The top court said what was required was a "will and a pure heart" to enforce the existing laws
New Delhi: The Central government on Friday told the Supreme Court that it was contemplating bringing a "comprehensive" amendment to the Code of Criminal Procedure to deal with hate speech and hate crimes. The top court said what was required was a "will and a pure heart" to enforce the existing laws and deprecated the visual media for not behaving responsibly and airing programmes that did not reflect different views during live debates.
The top court’s observation on the way the existing laws are being enforced and the irresponsible way certain visual media outfits were conducting themselves came in the course of the hearing of a batch of petitions seeking curbs on hate mongering and hate crimes.
The additional solicitor-general (ASG) K.M. Nataraj told a bench of Justices K.M. Joseph and B.V. Nagarathna that the Centre was contemplating a "comprehensive" amendment to deal with the issue and had sought input from the states and eventually it will take a legislative route and go to Parliament.
Observing that it all depends on what you are going to do about it, Justice Joseph said that it is not that we don’t have laws to deal with the issue before the court but "what is required is will and a pure heart" to enforce them.
To address the court’s concerns, the ASG said that there are sufficient checks and balances if the agencies don’t act as they are required to. Justice Joseph said that "the checks and balances are not enforced in a manner where it should produce results."
Referring to the top court’s judgment in Lalita Kumari’s case, Mr Natraj said that if police are not registering a case relating to a hate speech or hate crime, the complainant can directly file a complaint.
An unimpressed Justice Joseph said: "There is fear in everyone and nobody wants to stick one’s neck out," and pointed to a recent incident where a senior police officer was brutally attacked in the presence of a crowd.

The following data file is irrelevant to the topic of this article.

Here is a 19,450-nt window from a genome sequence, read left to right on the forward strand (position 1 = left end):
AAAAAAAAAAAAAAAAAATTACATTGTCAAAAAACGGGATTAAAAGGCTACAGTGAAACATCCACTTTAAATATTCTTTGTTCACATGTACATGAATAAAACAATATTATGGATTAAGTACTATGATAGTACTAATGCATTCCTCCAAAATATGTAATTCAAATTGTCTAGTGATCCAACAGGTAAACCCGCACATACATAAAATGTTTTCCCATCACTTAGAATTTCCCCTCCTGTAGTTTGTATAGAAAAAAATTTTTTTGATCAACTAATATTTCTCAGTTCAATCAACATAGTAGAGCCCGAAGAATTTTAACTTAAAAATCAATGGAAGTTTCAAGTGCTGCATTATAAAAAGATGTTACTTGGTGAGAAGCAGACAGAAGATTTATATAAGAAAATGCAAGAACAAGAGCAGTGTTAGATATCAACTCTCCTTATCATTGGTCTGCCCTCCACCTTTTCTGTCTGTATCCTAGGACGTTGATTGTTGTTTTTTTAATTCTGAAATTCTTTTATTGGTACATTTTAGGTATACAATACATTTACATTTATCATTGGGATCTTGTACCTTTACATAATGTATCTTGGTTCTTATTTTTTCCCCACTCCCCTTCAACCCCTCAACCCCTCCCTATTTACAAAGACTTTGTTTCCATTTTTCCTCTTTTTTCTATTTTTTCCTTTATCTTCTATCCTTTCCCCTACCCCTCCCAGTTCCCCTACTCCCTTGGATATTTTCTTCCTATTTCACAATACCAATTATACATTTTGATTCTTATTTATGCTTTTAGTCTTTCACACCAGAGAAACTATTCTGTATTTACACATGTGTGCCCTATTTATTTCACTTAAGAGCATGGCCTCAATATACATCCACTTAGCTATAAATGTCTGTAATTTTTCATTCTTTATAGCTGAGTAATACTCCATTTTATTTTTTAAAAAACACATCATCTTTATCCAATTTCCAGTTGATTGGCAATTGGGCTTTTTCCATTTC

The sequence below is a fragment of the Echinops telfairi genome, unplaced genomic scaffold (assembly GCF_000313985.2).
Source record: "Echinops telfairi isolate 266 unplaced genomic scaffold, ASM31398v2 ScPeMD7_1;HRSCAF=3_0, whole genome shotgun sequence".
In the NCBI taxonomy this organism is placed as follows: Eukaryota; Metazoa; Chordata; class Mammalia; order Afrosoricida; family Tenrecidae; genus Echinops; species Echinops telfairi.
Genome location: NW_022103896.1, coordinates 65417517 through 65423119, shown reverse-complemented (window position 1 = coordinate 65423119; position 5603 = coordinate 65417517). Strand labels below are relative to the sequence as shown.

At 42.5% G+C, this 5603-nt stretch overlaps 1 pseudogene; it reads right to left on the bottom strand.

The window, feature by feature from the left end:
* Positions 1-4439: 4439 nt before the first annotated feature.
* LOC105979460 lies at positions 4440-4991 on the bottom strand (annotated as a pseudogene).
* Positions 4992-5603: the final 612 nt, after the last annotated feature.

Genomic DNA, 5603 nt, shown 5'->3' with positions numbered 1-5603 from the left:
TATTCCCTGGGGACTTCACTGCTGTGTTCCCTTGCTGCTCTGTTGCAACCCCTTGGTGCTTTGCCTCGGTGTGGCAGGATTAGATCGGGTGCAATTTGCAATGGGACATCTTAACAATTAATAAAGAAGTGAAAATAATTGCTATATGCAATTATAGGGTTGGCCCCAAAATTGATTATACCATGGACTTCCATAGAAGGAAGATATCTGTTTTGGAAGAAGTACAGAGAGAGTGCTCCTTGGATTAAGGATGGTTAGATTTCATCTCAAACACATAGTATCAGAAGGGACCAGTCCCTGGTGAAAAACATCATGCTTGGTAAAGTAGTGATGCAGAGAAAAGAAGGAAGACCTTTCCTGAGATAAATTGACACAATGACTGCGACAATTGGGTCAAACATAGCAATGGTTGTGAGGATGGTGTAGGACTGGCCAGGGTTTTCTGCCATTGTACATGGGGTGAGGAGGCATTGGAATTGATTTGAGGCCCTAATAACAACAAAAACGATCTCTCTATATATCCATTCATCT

Expressing strong reservations over the current state of television news channels and saying they are creating divisions in society since such channels are driven by agenda and compete to sensationalise news, the bench aired its concerns over the way anchors conduct themselves during live telecasts of debates.
The bench said that during the debates, certain panellists are kept "muted" throughout and some get a disproportionately large share of airtime.
Justice Nagarathna said that we have had television news in our country for decades but there is no authority to regulate it like the Press Council of India is for the print media. The court made it clear that it was not in favour of any governmental interference in media matters.
The bench asked the News Broadcasting Standards Authority (NBSA) and the Central government about how it can control such broadcasts.
"Everything is driven by TRP. Channels are basically competing with each other. They sensationalise it. How do you control this? You create divisions in society because of the visual element. The visual medium can influence you much more than a newspaper... Our audience --are they mature enough to see this content?" Justice Joseph asked.
Observing that it was the anchors, editors and management that controlled the content of a programme, Justice Joseph said, "You can’t have bias. You can’t have a one-sided programmer. If freedom of expression is exercised with an agenda, then you are not serving the people but someone else."
Issuing notice to Haryana, Rajasthan and Maharashtra on the incidents of hate speech and violence, the court gave them three weeks’ time to respond and posted the matter for hearing after four weeks.